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Over the last several decades, the United States has undergone one of the most radical social and economic transformations in its history.
Finance has become America's dominant industry, while manufacturing, even for high technology industries, has nearly disappeared.
The financial sector has become increasingly criminalized, with the widespread fraud that caused the housing bubble going completely unpunished.
Federal tax collections as a share of GDP are at their lowest level in 60 years, with the wealthy and highly profitable corporations enjoying the greatest tax reductions.
Most shockingly, the United States, so long the beacon of opportunity for the ambitious poor, has become one of the world's most unequal and unfair societies.
If you're smart and a hard worker, but your parents aren't rich, you're now better off being born in Munich, Germany, or in Singapore than in Cleveland, Ohio, or New York. This radical shift did not happen by accident. Ferguson shows how, since the Reagan administration in the 1980s, both major political parties have become captives of the moneyed elite. It was the Clinton administration that dismantled the regulatory controls that protected the average citizen from avaricious financiers. It was the Bush team that destroyed the federal revenue base with its grotesquely skewed tax cuts for the rich. And it is the Obama White House that has allowed financial criminals to continue to operate unchecked, even after supposed "reforms" installed after the collapse of 2008.
Predator Nation reveals how once-revered figures like Alan Greenspan and Larry Summers became mere courtiers to the elite. Based on many newly released court filings, it details the extent of the crimes - there is no other word for them - committed in the frenzied chase for wealth that caused the financial crisis. And, finally, it lays out a plan of action for how we might take back our country and the American dream.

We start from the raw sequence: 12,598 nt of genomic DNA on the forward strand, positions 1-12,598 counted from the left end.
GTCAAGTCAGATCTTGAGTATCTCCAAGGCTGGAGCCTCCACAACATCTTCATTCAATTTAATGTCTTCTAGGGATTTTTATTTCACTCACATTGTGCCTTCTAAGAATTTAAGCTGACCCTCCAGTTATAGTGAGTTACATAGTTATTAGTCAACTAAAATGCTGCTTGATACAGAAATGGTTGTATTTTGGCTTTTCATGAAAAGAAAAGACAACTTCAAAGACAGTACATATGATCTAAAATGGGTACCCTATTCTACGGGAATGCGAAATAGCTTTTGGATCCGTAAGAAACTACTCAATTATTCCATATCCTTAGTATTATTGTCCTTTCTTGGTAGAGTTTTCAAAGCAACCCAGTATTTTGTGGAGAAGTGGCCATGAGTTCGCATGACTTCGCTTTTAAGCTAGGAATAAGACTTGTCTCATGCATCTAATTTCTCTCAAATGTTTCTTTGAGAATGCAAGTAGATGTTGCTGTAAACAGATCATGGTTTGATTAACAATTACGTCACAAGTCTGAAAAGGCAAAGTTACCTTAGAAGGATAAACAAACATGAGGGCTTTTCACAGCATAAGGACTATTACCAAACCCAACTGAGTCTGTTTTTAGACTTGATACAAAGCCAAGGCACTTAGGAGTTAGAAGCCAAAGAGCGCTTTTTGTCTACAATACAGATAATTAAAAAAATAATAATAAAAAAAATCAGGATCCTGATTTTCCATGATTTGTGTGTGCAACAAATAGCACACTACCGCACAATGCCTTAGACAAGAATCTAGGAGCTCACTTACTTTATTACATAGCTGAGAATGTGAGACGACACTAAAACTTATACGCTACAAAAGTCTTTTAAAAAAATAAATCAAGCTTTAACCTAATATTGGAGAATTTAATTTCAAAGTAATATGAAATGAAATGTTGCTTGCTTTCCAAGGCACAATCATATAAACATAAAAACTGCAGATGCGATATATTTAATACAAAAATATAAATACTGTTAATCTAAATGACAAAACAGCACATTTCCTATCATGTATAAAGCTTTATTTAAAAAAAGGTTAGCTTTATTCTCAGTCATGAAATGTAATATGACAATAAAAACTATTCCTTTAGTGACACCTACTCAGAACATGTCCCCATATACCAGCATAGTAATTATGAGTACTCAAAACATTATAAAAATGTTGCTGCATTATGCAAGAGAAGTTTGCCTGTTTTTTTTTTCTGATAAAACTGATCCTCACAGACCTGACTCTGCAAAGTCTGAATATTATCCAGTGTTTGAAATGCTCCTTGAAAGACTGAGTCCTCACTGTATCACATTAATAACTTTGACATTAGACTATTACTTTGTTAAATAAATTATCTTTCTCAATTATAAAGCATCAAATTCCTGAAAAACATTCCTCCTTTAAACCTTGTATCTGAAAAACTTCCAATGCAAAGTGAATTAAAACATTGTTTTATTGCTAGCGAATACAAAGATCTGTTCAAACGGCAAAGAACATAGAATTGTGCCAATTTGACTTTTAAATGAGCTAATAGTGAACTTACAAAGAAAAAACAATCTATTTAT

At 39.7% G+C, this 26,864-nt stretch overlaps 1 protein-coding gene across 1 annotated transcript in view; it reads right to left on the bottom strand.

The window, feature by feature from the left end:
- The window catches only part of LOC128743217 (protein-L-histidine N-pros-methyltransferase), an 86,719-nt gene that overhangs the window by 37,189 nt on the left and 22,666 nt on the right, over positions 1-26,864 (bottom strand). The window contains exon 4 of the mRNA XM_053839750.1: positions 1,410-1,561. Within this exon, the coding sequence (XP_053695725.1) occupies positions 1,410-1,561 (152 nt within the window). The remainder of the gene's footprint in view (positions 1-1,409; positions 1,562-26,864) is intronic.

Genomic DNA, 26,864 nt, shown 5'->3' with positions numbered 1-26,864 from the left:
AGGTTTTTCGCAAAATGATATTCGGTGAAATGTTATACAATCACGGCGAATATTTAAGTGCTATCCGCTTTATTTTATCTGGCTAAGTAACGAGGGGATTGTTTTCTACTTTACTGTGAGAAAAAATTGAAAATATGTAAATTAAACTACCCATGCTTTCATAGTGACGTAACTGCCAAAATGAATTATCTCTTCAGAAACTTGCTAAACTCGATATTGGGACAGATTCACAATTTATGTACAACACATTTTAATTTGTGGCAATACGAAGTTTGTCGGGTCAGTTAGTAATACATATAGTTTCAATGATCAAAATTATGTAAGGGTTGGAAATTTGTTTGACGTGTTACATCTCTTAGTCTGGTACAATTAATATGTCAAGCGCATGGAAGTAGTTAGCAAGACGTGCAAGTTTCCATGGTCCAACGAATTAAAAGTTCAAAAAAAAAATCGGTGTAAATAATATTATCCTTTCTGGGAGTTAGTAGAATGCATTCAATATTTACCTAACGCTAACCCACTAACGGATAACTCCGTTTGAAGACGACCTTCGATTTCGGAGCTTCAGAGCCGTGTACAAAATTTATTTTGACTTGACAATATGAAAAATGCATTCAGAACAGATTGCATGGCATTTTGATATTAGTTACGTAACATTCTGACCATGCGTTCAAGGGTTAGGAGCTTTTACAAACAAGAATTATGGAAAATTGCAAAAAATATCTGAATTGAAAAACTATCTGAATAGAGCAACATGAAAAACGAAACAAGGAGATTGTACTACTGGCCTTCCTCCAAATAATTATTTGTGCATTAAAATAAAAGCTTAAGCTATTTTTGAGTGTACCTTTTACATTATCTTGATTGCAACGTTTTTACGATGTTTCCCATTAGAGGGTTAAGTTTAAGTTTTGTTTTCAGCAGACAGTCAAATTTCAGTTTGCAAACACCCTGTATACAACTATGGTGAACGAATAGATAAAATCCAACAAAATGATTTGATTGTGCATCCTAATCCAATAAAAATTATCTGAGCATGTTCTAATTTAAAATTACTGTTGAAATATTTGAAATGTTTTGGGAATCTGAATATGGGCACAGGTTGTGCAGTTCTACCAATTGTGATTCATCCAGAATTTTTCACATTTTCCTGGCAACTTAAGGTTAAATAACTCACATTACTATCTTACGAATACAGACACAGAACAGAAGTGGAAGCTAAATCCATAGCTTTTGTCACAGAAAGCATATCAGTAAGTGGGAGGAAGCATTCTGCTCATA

Customer ReviewsMost Helpful
By Jeremy on 05-27-12
The Best Book on the Financial Collapse
I have read many of the recently published books on the financial crises over the past few years in an effort to better understand what happened. This book is by far the best that I have read to date. It details not only what happened and how the crises was created but also who was behind it and how they benefited. The most interesting chapters discuss the many laws that were broken by the large financial institutions and complete absence of prosecution by any law enforcement agency in the US.
22 of 22 people found this review helpful
By Audiohound on 06-04-12
Informative Companion to "Inside Job"
I've ended up listening to a number of books on the 2008 Financial Crisis including "All the Devils Are Here," "13 Bankers," "Griftopia" and tangentially related "No One Would Listen." I approached "Predator Nation" with the thought that I would not necessarily learn anything new, as I had seen Ferguson's documentary, "Inside Job." I found this an engaging listen although it does retread some of the material in ???Inside Job.??? Ferguson remarks that he wrote the book in order to make a sustained argument for prosecution of financial sector players. This part of the book was informative, but I gained the most insight with Mr. Ferguson???s broader analysis of the financial sector as parasitic and unproductive, and his weaving of issues like corporate governance and (mis)management, education, and money in politics gave significant insight into the past 40 years and the crisis. If you liked ???Inside Job,??? you will learn more. If you want even grander weaving of the ideas, I recommend ???13 Bankers??? and Kevin Phillips??? ???American Theocracy.???
11 of 12 people found this review helpful